Skip to main content

Tinder co-founders sue Match Group for $2 billion

Tinder co-founders sue Match Group for $2 billion


For allegedly lying about Tinder’s growth and withholding stock options

Share this story

Photo by Amelia Holowaty Krales / The Verge

Tinder’s co-founders and several current senior executives are suing the platform’s parent company for $2 billion in damages, according to a complaint filed today. The lawsuit claims that Tinder’s owner, IAC and Match Group, robbed the employees by lowering Tinder’s valuation and taking away their stock options.

The 10 plaintiffs include co-founders Sean Rad, Justin Mateen, and Jonathan Badeen, three current executives, as well as former executives and directors.

According to the suit, there were written contracts between IAC and the employees for Tinder to be valued on dates in 2017, 2018, 2020, and 2021 when they would be given the chance to exercise stock options. But instead, IAC merged Tinder into Match Group in 2017, and by doing so, it’s alleged to have intentionally undervalued Tinder. Then, when Tinder stock options were converted into Match stock, the employees received fewer and less valuable options.

The lawsuit alleges IAC created false financial information, lied about Tinder’s continued rapid growth, and delayed the launch of important features that drive the platform’s revenue, like Tinder Gold, in order to lower the company’s valuation.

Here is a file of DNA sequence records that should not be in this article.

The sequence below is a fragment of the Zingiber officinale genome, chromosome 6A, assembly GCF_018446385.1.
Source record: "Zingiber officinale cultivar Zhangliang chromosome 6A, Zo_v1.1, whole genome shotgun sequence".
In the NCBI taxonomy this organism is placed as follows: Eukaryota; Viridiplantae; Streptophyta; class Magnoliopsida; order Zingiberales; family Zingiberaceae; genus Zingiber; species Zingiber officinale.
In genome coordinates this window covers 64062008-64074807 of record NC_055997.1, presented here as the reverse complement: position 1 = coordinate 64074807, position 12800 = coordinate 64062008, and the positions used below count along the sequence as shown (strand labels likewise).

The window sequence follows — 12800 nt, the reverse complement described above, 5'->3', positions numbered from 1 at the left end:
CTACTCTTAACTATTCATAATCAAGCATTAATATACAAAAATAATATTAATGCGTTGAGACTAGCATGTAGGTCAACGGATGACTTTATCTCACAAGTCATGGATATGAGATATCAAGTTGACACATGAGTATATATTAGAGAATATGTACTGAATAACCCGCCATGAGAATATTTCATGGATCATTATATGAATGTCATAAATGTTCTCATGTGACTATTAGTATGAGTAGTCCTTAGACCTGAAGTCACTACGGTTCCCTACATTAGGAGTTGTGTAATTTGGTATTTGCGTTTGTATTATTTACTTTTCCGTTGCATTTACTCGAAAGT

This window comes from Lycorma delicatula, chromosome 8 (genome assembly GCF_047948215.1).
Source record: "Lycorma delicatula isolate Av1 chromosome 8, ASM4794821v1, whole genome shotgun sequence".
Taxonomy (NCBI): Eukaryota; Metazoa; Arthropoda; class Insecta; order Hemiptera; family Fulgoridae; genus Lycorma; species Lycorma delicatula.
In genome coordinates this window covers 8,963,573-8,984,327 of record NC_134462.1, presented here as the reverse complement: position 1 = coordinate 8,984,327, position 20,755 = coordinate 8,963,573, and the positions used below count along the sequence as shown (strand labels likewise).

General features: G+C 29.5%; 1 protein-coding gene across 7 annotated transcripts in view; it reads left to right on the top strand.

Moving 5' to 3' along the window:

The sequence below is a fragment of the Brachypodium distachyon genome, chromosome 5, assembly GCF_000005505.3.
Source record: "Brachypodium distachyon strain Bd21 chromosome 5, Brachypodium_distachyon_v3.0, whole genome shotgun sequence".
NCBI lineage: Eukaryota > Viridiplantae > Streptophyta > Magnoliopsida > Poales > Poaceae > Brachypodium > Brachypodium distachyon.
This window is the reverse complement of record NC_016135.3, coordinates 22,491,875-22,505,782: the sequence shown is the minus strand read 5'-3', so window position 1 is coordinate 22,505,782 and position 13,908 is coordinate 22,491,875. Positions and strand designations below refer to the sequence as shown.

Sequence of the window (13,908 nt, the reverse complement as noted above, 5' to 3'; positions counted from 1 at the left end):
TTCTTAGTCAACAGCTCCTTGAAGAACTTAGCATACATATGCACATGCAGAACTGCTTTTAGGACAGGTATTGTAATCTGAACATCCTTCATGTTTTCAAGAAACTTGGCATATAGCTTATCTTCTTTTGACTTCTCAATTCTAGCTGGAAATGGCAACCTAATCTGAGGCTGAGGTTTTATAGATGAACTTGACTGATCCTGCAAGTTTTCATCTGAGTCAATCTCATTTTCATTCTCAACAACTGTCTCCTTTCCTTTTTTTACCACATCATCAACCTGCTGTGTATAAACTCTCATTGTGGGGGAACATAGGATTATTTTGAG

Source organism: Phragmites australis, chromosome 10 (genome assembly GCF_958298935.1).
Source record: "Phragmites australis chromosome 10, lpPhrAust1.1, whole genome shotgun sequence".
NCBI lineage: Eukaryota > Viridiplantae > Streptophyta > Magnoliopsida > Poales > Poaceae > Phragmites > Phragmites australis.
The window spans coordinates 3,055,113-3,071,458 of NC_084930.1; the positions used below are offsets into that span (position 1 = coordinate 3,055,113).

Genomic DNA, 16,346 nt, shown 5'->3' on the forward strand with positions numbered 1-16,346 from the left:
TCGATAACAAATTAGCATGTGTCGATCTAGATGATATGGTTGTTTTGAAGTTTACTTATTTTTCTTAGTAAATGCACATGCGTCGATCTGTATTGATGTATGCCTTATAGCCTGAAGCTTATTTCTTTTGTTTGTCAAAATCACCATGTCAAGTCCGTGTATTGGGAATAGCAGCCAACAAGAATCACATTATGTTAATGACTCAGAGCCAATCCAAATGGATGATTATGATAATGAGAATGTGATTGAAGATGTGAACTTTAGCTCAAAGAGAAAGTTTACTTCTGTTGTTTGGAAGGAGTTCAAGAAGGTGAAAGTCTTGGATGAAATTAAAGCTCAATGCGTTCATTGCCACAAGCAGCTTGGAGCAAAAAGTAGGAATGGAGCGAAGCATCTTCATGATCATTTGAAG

Match allegedly bullied and lied to Tinder employees

Tinder is one of Match Group’s biggest and most profitable brands. Features like Tinder Gold and other in-app purchases have led the platform to be the top-grossing iOS app as of last September. But according to the lawsuit, despite the boost in revenue, IAC continued to value Tinder at $3 billion, which was the same valuation it gave the platform two years before the merger with Match. IAC also allegedly threatened to fire these employees if they revealed how much Tinder was actually worth.

Last week, during IAC’s earnings call, the company stated that Tinder was on pace to earn $800 million in revenue this year, which is allegedly 75 percent more than the projections Match made to the employees last year.

“When it came time to pay the Tinder employees what they rightfully earned, the defendants lied, bullied, and violated their contractual duties, stealing billions of dollars. A jury will now hold the defendants responsible for their multibillion-dollar theft,” attorney for the employees, Orin Snyder from the law firm Gibson, Dunn & Crutcher, stated in a press release. The suit also alleges that Greg Blatt, who was placed as interim CEO of Tinder to replace Rad, groped and sexually harassed Tinder VP of marketing Rosette Pambakian, but IAC did not fire him as it needed him to complete the merger.

We’ve reached out to Match for comment. In a statement to Recode, the parent company responded, “Since Tinder’s inception, Match Group has paid out in excess of a billion dollars in equity compensation to Tinder’s founders and employees.” The statement continues, “Match Group and the plaintiffs went through a rigorous, contractually-defined valuation process involving two independent global investment banks, and Mr. Rad and his merry band of plaintiffs did not like the outcome...We look forward to defending our position in court.”

Update August 14th, 2:14PM ET: This article has been updated with a statement from IAC.